Nigeria’s Press Freedom on World Press Freedom Index

According to the World Press Freedom Index 2024, press freedom is the ability of journalists as individuals and collectives to select, produce, and disseminate news in the public interest independent of political, economic, legal, and social interference and the absence of threats to their physical and mental safety.

Press freedom in Nigeria has worsened over the years. The country’s press freedom score dropped from 65.9 out of 100 in 2013 to 51.03 out of 100 in 2024 (where 0 = worst press freedom and 100 = best press freedom).

Nigeria’s score between 40 -55 shows a difficult press freedom situation.

Press freedom: Nigeria not “largely free” as claimed by minister

On the regional front, Nigeria is among the lowest-ranked countries in West Africa in terms of press freedom and the media landscape. Nigeria was ranked 14th out of 16 West African Countries in 2023.

Press freedom: Nigeria not “largely free” as claimed by minister

According to an analysis by Reporters Without Borders, the majority of violent attacks, arbitrary detentions, and journalist shootings in West Africa in recent times have occurred in Nigeria, particularly during election periods. Nearly 20 journalists and media outlets were attacked during the February and March 2023 general elections. 

Crimes against journalists often go unpunished, even when the perpetrators are identified or caught. There is virtually no state mechanism for their protection. Authorities closely monitor journalists and readily threaten them.

Given this context, the Press Freedom situation in Nigeria is alarmingly low. 

While no country has a perfect record when it comes to press freedom, we hope that Nigeria will take significant steps towards improving the safety and independence of its journalists.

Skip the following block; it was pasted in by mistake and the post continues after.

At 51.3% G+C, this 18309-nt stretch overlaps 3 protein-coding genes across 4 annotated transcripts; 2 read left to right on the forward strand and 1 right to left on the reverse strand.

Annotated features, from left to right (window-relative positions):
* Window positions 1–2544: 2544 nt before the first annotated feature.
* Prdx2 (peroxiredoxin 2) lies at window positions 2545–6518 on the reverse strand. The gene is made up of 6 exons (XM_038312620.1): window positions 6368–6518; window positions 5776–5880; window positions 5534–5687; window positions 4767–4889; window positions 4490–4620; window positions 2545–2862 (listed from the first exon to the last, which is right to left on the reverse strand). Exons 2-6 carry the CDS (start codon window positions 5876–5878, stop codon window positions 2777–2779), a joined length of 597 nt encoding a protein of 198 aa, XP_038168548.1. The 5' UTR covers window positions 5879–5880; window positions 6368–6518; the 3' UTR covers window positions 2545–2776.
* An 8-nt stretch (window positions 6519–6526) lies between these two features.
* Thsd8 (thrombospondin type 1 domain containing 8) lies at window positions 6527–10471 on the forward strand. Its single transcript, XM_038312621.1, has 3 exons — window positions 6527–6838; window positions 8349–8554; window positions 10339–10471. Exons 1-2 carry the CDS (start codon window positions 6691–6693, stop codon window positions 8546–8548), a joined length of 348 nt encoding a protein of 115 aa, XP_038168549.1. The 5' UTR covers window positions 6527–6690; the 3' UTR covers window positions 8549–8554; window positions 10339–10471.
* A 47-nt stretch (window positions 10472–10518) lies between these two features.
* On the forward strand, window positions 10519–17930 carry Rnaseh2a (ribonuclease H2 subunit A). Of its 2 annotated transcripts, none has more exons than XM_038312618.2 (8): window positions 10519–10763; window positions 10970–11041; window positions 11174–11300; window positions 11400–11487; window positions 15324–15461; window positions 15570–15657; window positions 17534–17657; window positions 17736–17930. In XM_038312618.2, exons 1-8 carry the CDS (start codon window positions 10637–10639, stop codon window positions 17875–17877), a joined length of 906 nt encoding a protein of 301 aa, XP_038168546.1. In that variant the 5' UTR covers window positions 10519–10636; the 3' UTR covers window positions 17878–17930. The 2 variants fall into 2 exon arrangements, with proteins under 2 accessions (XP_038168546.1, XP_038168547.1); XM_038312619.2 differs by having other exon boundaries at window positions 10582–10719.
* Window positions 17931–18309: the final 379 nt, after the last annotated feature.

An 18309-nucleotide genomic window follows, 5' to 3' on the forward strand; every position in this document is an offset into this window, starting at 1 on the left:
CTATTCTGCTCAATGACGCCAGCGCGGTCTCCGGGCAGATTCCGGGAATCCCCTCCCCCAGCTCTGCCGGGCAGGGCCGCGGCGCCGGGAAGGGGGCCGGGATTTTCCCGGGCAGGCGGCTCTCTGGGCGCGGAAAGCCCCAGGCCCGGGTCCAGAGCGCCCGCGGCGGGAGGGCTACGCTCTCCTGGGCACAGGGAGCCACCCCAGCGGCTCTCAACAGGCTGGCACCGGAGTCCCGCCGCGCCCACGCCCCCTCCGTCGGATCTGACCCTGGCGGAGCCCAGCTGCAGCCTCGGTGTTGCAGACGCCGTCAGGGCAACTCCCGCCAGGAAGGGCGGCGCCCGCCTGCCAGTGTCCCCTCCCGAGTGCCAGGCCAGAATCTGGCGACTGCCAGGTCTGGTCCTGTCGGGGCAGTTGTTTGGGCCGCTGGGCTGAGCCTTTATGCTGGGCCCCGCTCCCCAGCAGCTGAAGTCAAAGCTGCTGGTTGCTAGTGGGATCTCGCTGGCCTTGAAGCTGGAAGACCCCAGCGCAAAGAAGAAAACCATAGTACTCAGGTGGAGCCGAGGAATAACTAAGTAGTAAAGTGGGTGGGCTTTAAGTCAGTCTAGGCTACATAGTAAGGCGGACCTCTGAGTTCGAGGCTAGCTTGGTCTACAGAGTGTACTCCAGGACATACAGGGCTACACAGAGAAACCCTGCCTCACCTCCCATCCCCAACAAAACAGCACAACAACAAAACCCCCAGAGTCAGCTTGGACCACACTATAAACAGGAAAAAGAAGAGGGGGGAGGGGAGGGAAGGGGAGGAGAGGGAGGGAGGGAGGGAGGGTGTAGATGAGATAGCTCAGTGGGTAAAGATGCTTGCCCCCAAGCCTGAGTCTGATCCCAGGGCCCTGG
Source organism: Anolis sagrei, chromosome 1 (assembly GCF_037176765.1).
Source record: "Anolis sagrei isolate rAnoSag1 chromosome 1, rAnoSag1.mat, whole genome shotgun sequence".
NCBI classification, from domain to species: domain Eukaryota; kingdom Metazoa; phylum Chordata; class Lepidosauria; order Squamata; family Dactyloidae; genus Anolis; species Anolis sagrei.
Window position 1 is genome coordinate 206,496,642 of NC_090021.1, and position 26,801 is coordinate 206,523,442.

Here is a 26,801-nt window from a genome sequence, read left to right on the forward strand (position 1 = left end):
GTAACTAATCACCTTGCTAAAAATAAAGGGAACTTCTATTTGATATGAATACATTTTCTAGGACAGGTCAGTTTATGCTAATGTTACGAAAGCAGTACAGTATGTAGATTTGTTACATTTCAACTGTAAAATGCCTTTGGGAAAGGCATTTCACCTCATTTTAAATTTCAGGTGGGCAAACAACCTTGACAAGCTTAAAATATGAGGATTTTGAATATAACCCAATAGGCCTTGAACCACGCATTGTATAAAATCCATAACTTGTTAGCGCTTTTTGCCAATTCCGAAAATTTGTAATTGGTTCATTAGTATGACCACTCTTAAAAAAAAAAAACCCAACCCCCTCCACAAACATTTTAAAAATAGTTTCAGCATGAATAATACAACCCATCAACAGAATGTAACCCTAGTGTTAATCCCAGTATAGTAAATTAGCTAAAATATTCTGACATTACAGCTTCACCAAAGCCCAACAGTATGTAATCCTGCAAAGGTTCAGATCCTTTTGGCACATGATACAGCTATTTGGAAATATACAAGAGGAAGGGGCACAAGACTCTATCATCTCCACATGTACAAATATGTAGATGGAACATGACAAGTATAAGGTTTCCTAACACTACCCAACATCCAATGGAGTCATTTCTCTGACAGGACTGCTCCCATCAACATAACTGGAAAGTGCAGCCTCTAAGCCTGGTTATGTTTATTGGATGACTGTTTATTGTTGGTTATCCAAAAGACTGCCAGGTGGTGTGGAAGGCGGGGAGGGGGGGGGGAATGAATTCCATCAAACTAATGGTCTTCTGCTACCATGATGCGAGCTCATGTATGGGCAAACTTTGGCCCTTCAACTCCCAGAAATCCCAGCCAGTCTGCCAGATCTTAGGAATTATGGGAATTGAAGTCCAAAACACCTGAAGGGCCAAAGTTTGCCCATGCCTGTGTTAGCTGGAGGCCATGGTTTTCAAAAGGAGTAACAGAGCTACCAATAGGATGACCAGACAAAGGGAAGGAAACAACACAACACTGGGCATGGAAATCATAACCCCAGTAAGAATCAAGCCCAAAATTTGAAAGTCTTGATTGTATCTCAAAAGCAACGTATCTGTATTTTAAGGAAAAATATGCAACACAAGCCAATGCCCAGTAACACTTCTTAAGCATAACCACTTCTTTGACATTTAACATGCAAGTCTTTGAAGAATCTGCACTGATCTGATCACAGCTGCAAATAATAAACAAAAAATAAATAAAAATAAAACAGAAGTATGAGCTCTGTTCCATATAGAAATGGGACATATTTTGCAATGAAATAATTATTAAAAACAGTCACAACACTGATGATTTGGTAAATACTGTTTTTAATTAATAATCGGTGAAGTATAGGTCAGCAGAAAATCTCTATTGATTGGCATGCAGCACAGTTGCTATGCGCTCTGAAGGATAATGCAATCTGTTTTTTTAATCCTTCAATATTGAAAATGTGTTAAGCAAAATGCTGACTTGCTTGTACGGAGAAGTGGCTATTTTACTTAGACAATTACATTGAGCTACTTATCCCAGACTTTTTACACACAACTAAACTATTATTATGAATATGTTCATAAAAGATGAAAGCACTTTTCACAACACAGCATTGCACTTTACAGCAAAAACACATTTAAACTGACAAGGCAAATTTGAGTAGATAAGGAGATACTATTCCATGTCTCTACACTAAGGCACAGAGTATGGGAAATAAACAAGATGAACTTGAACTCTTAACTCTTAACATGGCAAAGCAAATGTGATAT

What expert says on Nigeria’s press freedom

DUBAWA spoke to Busola Ajibola, a Media and Development Expert and the Deputy Director at the Center for Journalism, Innovation, and Development (CJID), about the state of press freedom in Nigeria.

She highlighted that Nigeria has a track record of police harassment and unjust arrest of journalists. This situation has created an atmosphere of fear for journalists, leading to self-censorship and a decline in press freedom

Ms Ajibola said, “Some of the loopholes that the police exploit to justify the arbitrary arrest of journalists are found in the vagueness and broad interpretations of certain laws. An example of such laws is the Cybercrime Act. Even though the Act has been amended, the police continue to use it against journalists. 

“There is also the issue of Criminal Defamation, where a journalist writes a story about a powerful interest or a government official, and the police then turn it around and claim it is criminal defamation. These two laws are prominent tools that the police use to harass journalists.

“For the Cybercrime law, this year alone, the Press Attack Tracker at CJID has documented at least 11 instances where police have either invited journalists, accusing them of cyberstalking, or even detained them or attempted to detain them. They succeeded in detaining Daniel Ojukwu, a journalist with the Foundation for Investigative Journalism (FIJ), for nearly 10 days. They attempted to detain Nurudeen Akewusola of ICIR, but rigorous advocacy from civil society prevented it. These are the prominent trends we are experiencing regarding press freedom in Nigeria. Ms Ajibola stated.”


Contrary to the statement of the Honourable Minister, more than a dozen journalists have either been arrested, detained, or assaulted since the beginning of the Tinubu-led administration. Generally, press freedom in Nigeria is deteriorating, and the practice of journalism is becoming difficult to sustain due to increasing violent attacks, undue political interference, and threats.

This fact-check was produced as part of the DUBAWA 2024 Kwame KariKari Fellowship in partnership with Dataphyte to facilitate the ethos of “truth” in Journalism and enhance media and information literacy in the country.